I want to try skijoring!

The first step is learning to ski. Read on…

Skijoring is skiing with the assistance of a dogs traction. I think many people confuse skijoring for a dog pulling someone on skis, but the matter of fact is it is teamwork and you have to ski. Therefore, the first thing you need to do is learn to ski.
You don’t need to be an expert skier but you need to have the ability to reasonably stand behind your dog and to assist your dog when necessary.

The majority (I’m not exaggerating) of people who approach me about skijoring do not ski, some don’t even own skis. If this is your case, I am not shaming you, I am pleased you are looking into an outdoor activity to enjoy with your dog and I want you to enjoy it, so I have to be honest with you: the first step is to be comfortable on cross country skis.  

Skijoring is teamwork

Being comfortable on skis is not just a matter of performance but it will make a world of difference in your dog’s (and yours) enjoyment of skijoring. If you want to skijor, the most important principal is your dog has to enjoy it.

Let me illustrate this for you, I’ll make up the story of Lucy and Luke.
Lucy is an outgoing girl, willing to try anything new, she’s the “go for it” type. Luke is her lively canine partner. Lucy asked around and got all the gear she needed: a belt, a line, a fitting harness for Luke and skate skis. She read a bit about introducing a dog to harness work and Luke understands he should be pulling when wearing his sled dog harness. Lucy is so proud of Luke, he’s such a willing dog. Now she’s super excited about trying skijoring. Larose Forest has the perfect trails, it’s well groomed and mostly flat. Lucy clips in her skis, attaches the line to Luke’s harness and off they go. They pick up speed fast, Luke is loving this!! That’s a bit much for Lucy and within the first 100m Lucy falls. There’s a bungee on the line but that’s still a brutal stop for Luke. Lucy laughs it off, Luke licks her face, he’s a little confused but all is good. It’s a bit of a challenge to get back up… oops, poles are tangled in the line… eventually they are ready to go again. Luke knows what he’s meant to do, he gets back on front and starts running again. Off they go. Lucy didn’t expect it was going to be so tricky, she feels so off balance and down she goes. An other jerk on Luke. This goes on a few times again, now Luke gently trots ahead, with quick stares back…. Lucy looks frustrated… Luke is stressed. She falls again… Luke doesn’t want to do this anymore, he trots on Lucie’s side. Lucy takes her skis off and walks back to the car.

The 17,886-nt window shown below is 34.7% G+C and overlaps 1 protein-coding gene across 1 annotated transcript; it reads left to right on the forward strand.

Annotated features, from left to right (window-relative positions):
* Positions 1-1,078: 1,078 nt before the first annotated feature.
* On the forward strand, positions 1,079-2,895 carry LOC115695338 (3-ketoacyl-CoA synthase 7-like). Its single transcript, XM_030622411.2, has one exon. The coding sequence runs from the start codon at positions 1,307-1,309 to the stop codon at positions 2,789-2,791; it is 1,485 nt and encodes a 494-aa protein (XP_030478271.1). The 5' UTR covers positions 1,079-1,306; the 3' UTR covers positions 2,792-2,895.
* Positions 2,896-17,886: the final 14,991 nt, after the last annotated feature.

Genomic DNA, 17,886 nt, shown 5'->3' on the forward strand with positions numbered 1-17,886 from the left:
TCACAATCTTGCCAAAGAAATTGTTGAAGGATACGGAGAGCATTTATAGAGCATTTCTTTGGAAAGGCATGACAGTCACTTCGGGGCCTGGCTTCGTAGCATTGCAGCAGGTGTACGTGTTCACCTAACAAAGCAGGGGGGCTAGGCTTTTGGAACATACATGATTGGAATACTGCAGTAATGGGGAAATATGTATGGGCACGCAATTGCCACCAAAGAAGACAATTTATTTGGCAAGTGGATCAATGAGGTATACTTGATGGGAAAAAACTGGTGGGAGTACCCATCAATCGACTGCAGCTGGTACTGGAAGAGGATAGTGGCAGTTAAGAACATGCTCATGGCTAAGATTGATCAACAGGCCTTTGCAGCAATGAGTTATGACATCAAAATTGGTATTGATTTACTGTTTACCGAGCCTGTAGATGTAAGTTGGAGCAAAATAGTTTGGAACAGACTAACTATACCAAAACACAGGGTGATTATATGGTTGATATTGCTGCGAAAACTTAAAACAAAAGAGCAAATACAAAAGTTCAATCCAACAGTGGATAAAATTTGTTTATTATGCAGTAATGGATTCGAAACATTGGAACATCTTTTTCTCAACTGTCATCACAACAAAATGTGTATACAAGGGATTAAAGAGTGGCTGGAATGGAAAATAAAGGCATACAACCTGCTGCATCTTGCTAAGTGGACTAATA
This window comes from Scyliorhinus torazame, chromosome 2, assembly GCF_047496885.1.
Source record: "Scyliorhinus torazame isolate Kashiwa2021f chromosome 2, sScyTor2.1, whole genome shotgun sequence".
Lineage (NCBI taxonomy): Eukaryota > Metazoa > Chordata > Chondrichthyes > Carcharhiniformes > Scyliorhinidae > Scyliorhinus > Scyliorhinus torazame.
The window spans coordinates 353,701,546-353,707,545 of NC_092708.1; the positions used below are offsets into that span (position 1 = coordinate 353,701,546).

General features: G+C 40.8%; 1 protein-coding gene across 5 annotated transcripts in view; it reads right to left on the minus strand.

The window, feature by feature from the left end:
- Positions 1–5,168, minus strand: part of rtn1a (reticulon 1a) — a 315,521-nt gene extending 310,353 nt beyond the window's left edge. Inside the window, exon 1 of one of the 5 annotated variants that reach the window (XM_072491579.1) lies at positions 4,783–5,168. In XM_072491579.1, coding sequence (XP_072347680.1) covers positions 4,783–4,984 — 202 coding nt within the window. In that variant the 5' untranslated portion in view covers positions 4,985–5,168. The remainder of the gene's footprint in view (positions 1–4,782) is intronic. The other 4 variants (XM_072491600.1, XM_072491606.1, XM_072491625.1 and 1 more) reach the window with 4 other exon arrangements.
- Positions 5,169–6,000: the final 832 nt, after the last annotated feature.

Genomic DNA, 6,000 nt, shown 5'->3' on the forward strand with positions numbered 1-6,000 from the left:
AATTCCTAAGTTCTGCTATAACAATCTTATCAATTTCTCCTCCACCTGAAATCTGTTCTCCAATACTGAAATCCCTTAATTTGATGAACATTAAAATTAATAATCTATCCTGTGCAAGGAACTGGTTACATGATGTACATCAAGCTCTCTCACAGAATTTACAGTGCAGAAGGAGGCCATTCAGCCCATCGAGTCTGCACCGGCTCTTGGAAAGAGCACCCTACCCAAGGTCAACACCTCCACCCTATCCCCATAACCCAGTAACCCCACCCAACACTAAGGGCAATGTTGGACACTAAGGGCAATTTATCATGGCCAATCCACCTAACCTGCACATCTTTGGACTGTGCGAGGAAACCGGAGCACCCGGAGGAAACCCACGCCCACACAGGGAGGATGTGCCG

They it again next weekend. The trail conditions are not quite as good and she falls even more. They walk back again. The next weekend Luke doesn’t really pull, he looks worried and unhappy. 

Lucy really wanted to do this with Luke, and he was rather willing too. Unfortunately, because Lucy was not so comfortable on skis, Luke learned to dislike the harness and worry about skis.

I could have told you a similar story about a character that didn’t fall but couldn’t help his dog when snow conditions were more difficult. His dog loses its interest and willingness to pull as the effort to keep moving forward becomes too much of a chore.

If you want to skijor, you will need to learn to ski first! Don’t be discouraged, you don’t need to be an accomplished racer, you just need to assure you will have the abilities to keep this fun.

Skjoring should be fun for you and for your dog

Ideally, you will learn to skate ski. Even at its slower pace, classic skiing will not offer sufficient power to help your dog along.

To learn to ski, you will need to spend some time on skis. I would recommend you invest in at least a lesson or two for some initial guidance. Ski lessons will be offered in cross country centers or by you local cross country club. You may want to ask at your local store for some recommendations.

You are perfectly stable on downhill skis? We don’t use downhill skis to skijor. The main reason is downhill skis have steel edges and steel edges can badly hurt a dog’s paw. Anyway, you are unlikely to make your share of the work with downhill skis and canine skijoring is team work.

All this said, you may have asked about “How do I start skijoring” but really should have asked “How do I start harness dog sports” because until you get comfortable on your skis, you can still canicross, bikejor and scooter. Off course this still leads to many other questions about the practice of harness dog sports and the best way to get your questions answered is to meet other harness dog sport adepts. https://mushlarose.ca/frequently-asked-questions/

I am also working on more posts with more answers to introduce as many possible outdoors dog lovers to the awesomeness of harness dog sports, so stay tuned.

Article by Murielle Ovenden

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